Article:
• TV Lounge
  • Fitness Center
  • Free Weights
  • Club House
  • Garage
  • On Site Maintenance
  • On Site Management
  • Package Receiving
  • Short Term Lease
  • Play Ground
Lease Terms
1 to 15 month options.

Online Grocery Shopping

Have you heard of Peapod?

"For those of you that are not familiar with Peapod, this is a delivery service that works with Stop & Shop. You place your order online, "shoppers" pull your order for you, it gets loaded on the truck and delivered to your home! Very convenient!
You will need a minimum order of $60 to use Peapod and the delivery fee is $9.95. Orders over $100 have a $6.95 delivery fee. Here is what my readers want to know CAN save money! They accept COUPONS! The spokeswoman said that they follow the same coupon policy as Stop & Shop only they will not accept the $/$$ off coupons from Stop & Shop or competitors. You can use any manufacturer coupon that is accepted at Stop & Shop though and that included printables! They double coupons w/ a face value of up to $0.99 just like Stop & Shop as well. There are also other ways to save online with them as well that you can find on their website, for example if you choose a certain delivery time you can save $1 or $2 off your order."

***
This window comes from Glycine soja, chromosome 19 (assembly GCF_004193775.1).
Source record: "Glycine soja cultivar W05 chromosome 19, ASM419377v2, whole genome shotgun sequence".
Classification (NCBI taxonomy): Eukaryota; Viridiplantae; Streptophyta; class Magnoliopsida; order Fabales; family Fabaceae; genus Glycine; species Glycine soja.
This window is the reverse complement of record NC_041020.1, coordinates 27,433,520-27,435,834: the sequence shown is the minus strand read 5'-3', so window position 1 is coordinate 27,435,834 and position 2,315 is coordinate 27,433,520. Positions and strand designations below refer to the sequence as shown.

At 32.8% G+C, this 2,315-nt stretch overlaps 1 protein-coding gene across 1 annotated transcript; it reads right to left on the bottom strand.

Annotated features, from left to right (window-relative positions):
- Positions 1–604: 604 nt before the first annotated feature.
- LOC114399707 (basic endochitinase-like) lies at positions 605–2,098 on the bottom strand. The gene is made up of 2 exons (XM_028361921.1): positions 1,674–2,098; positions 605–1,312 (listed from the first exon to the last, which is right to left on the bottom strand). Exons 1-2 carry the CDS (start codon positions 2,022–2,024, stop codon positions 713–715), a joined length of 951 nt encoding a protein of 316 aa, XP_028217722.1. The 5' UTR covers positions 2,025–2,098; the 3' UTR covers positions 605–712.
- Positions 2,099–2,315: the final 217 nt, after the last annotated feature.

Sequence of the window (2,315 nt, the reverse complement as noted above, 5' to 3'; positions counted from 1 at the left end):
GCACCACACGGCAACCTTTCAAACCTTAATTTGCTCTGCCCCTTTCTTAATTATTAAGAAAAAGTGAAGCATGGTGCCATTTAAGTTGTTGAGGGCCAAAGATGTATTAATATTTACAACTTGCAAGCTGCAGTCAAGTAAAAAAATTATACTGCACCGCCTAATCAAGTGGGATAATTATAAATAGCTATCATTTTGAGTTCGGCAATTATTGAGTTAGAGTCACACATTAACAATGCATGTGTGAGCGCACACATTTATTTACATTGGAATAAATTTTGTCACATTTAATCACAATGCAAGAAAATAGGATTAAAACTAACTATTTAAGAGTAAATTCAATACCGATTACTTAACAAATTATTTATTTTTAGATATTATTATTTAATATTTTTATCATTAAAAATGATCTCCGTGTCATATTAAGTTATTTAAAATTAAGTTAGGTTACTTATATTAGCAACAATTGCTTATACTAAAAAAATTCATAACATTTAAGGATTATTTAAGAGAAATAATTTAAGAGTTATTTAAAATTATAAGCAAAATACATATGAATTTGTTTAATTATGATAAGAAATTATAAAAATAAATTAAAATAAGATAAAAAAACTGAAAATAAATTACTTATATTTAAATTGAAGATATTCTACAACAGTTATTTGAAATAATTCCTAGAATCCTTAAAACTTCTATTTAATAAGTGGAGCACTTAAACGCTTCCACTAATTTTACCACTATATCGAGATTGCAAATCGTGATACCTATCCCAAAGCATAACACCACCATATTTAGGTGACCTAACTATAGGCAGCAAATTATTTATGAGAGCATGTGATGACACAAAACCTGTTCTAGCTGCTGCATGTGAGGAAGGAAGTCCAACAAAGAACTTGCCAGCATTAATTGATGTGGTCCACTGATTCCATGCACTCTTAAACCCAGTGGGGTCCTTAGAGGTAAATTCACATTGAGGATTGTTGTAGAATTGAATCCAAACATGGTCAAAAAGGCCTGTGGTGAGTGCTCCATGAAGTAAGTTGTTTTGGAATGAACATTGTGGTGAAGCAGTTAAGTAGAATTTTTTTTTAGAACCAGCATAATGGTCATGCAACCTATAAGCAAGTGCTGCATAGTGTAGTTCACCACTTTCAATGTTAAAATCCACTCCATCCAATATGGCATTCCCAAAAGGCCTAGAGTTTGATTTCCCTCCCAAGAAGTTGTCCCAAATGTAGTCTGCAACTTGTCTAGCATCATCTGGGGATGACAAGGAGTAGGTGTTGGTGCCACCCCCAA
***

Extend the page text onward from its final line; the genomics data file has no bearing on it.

Sunday, January 6, 2013

Talented Teen from Barnstable

I saw this posted on Fistful of Talent and actually was humbled that there are teenagers out there, who are so inspiring, despite what the average HR daddy might think:
"I’ve been in the HR and recruiting business for a long time now and I’m not easily surprised by what I see in job applications. Well, I was recently surprised! I have an 8 month old daughter and in our quest to maintain some semblance of a normal adult lifestyle we’ve been on the hunt for a babysitter. Our job posting stated pretty clearly what we were seeking – a babysitter who was available 2 days a week for a couple of hours in the afternoon and one night every other weekend. Our main requirement was having previous experience caring for infants. And here’s what I received. I can’t decide if I love it or hate it – you be the judge. This woman has accomplished more in her teen years than I accomplished by the time I was 30!
Remember, the job posting was for a babysitter!
To whom this may concern my name is Jane Smith and I have lived on Cape Cod my entire life, I am currently following my dream and attending MassArt for Fashion Design. My main focus is costume design and I am entirely devoted to both sewing and designing. I am passionate, determined and love a challenge. I love children and have always had a way of bringing out the best and creating excitement for any situation. To bring happiness to anyone including children is such an honor and privilege. This job would be both a blessing and something I would take pride in.
I started sewing four years ago when I took the fashion class at Barnstable High school. I have now made over seventy garments. I have participated in art shows and fashion shows and have had several pieces within these shows. I was on the front cover of the Rising Stars in the Cape Cod Times and I also was in the Washington Post for both my fashion designing and determination. As you will see I have made things for formal occasions and casual settings. I am able to also revamp garments to make them more modern, as well as use unconventional materials to create everyday attire. (Such as using a laundry hamper liner to create a sundress and newspaper to create a top.)